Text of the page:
Description of services

  • CommonApp Essay Assistance

    • Constructing a narrative through in-depth conversation(s), then putting pen to paper to develop an outline. From there, essays are critiqued 3-4 times with ample feedback. Once a student has revised their essay to the extent that they are capable, relative to their writing level, then final edits are performed by the college counselor. 

  • Supplemental Essay Assistance

    • See CommonApp Essay description; the only difference here is that we are working on college-specific essays (e.g., “Why NYU?”), rather than one’s personal statement. 

  • College List Development

    • Assisting students in the development of a robust (9-12 schools) and balanced college list (relatively proportional between safeties, matches, and reaches). 

  • SAT/ACT Study Regimen

    • Aiding students in the development of their own individualized study schedule by taking into consideration their extracurricular, work, and family obligations. Students are provided with a schedule, shortlist of quality SAT/ACT materials to purchase, study tips, and time management advice. 

  • Resume Building

    • Supporting students in writing the descriptions of their activities so that they can maximize their self-advocacy. Lastly, students are assisted in the formatting of their resumes so that they have a clean, aesthetically-pleasing document that they’re proud to present to admissions representatives and possible mentors and employers.  

  • Summer Program Applications

    • Helping students find summer program opportunities, whether it be a summer employment program or university-sponsored programs that can sometimes award college credit. Much like college applications, summer program applications often require an essay (albeit a much shorter one), one or two recommendations, and a high school transcript. Consequently, students are supported in every step of the application process, from essay development to transcript submission.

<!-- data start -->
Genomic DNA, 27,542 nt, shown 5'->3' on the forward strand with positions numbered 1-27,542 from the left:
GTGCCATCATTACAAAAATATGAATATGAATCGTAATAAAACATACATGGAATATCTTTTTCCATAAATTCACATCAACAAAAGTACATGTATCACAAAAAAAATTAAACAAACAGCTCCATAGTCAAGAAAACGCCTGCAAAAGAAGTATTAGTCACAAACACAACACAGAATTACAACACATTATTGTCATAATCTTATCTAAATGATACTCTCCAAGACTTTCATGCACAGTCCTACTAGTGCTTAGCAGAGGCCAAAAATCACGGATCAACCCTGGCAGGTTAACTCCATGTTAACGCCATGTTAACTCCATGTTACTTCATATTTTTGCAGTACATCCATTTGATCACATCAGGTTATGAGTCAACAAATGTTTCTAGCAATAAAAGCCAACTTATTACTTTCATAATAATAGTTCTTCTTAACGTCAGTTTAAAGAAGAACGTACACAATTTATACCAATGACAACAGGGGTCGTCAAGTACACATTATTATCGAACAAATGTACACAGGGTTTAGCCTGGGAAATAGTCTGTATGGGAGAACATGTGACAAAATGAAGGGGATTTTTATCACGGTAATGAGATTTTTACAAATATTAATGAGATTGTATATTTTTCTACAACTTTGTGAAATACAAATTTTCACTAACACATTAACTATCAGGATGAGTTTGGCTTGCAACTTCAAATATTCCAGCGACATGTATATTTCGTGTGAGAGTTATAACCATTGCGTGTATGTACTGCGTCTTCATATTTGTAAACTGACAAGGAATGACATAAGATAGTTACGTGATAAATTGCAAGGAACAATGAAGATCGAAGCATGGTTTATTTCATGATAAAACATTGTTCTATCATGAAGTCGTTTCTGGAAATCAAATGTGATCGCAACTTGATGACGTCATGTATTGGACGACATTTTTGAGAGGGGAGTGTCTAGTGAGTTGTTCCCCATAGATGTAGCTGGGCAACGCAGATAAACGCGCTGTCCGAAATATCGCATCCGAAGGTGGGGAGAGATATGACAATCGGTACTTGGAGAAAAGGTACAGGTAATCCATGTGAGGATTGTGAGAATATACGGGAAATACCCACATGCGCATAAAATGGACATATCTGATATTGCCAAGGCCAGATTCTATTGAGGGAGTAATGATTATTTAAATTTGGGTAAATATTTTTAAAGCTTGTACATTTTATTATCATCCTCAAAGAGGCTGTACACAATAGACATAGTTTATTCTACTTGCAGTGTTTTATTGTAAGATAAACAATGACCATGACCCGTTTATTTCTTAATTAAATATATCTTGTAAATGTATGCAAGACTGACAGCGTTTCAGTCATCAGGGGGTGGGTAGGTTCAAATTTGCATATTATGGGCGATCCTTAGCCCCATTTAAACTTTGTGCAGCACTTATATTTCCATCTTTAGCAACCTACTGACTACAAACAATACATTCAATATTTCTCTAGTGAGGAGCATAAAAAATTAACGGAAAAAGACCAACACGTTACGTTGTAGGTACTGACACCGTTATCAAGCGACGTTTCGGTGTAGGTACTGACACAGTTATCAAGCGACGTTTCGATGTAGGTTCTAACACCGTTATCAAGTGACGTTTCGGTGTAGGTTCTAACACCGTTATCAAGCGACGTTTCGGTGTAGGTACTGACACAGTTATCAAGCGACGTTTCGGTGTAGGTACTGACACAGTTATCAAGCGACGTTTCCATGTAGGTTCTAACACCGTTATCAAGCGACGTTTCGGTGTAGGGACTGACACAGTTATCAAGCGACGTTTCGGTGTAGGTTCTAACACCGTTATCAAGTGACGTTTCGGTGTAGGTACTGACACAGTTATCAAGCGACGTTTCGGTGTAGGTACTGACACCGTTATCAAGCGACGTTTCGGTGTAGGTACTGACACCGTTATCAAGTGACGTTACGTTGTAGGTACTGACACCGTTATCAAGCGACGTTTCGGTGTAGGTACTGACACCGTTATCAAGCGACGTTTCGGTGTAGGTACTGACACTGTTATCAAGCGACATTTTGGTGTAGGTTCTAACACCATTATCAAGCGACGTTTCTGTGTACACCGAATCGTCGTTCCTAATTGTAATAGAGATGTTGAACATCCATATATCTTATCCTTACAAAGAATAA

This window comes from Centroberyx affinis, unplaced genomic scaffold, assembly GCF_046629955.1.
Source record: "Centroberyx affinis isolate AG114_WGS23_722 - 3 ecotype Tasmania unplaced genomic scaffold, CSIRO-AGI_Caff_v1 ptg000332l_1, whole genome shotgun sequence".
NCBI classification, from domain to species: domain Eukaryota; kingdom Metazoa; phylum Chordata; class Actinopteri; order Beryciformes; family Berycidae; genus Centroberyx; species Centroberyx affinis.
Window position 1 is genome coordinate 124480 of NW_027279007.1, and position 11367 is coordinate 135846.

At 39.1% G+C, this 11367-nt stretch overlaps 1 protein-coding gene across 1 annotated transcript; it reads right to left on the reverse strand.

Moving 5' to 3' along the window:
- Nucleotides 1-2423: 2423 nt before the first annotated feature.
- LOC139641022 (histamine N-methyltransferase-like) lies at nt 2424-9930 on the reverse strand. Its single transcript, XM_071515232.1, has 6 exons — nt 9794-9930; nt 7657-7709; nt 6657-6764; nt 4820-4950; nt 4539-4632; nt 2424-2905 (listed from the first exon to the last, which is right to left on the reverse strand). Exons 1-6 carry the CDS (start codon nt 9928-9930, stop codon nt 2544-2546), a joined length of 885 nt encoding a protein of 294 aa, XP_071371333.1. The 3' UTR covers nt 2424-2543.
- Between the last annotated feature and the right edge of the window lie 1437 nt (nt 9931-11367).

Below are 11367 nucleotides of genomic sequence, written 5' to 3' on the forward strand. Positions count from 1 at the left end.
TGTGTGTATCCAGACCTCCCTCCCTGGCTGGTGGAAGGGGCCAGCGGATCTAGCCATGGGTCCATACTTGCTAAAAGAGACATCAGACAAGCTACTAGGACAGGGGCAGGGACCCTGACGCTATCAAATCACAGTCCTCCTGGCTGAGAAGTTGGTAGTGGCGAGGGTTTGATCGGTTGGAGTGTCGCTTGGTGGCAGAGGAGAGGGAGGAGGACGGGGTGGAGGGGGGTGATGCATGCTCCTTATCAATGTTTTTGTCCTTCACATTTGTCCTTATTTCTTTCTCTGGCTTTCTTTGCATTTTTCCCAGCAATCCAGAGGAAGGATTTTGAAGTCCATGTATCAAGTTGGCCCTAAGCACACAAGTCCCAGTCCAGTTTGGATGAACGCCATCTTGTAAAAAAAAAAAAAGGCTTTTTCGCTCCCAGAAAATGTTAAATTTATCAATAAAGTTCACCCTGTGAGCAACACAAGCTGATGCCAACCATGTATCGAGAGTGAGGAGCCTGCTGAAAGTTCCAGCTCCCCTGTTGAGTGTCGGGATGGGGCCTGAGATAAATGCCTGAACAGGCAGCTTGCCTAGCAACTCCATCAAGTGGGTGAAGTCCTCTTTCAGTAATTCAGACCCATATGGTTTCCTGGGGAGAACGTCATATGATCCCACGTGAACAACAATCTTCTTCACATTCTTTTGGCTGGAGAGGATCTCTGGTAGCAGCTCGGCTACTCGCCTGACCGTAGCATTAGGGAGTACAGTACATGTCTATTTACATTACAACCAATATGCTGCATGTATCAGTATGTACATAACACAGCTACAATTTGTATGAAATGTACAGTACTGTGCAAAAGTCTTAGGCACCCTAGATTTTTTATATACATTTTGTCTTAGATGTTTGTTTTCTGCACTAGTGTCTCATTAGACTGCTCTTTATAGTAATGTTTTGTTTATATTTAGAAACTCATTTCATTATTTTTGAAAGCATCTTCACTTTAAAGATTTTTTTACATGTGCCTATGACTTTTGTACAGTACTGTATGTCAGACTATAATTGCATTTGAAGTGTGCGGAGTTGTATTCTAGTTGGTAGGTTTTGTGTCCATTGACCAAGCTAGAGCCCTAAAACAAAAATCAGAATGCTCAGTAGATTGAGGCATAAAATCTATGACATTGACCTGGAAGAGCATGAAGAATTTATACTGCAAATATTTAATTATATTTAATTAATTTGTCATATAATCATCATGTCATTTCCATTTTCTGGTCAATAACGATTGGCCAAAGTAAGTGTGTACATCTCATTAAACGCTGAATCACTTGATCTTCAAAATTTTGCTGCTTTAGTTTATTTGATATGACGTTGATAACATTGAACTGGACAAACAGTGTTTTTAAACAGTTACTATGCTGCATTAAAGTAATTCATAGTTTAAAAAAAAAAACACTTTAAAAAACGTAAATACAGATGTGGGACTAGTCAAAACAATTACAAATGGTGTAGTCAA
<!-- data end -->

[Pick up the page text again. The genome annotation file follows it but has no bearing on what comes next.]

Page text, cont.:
• Scholarship Applications

    • Similar to college and summer program applications, third-party scholarships generally require an essay, one or two recommendations, a high school transcript, and test scores. Consequently, students are supported in every step of the application process, from essay development to transcript submission.  

  • Financial Aid Assistance

    • Guiding students through FAFSA and CSS applications so that they can secure all the need-based aid that they possibly qualify for. 

  • Academic Advisory

    • Advising students on choosing courses, core and electives alike, that help make them competitive for their target schools. 

  • Extracurricular Advising

    • Evaluating students’ activities to date and informing them of ways they can potentially make their activity list more competitive from a college admissions standpoint. Students are also encouraged to pursue shadowing and internship opportunities so that they can better identify a career path, along with college and major fit. 

  • Recommendation Letter Prep

    • Informing students of the importance of recommendation letters in the admissions process, along with some context on what constitutes a “good” versus “bad” rec letter. Subsequently, students are provided with a form and corresponding lesson on how to support their teachers in the writing of recommendation letters (without actually playing a role in the writing of the letters). A similar lesson is provided to teachers so that they receive the information they need to write more effective recommendation letters. 

  • Interview Preparation

    • Providing guidance on how to approach these important meetings/conversations, from nonverbal communication signals to how to best answer the likeliest of questions to be asked. In addition, students are assisted in the development of a strong set of three to four questions to ask their interviewer(s). 

  • College Application Preparation

    • While many of the preceding activities serve as the bits and pieces to applications, the application portal itself (whether it is the Common Application, Coalition Application, any individual university’s own application) is where the entire application comes together. Given their unfamiliarity with such platforms, students are guided on how to accurately input all of their information. 

  • College Selection Decision

    • From mid-March through May 1, students engage in conversations with college counselors to determine which school is the best fit for me. When conducting these conversations, we try to help students survey “fit” through the lens of academics, social environment, finances, and location (ease/difficulty of getting home, weather, regional culture, etc.). 

  • Transitioning to College

    • After the selection process, students need to finalize housing plans, secure work-study (case-by-case), and determine how to cover any remaining expenses (case-by-case). No matter the need, we aim to help students successfully navigate their respective tasks so that they experience a relatively seamless transition to college.

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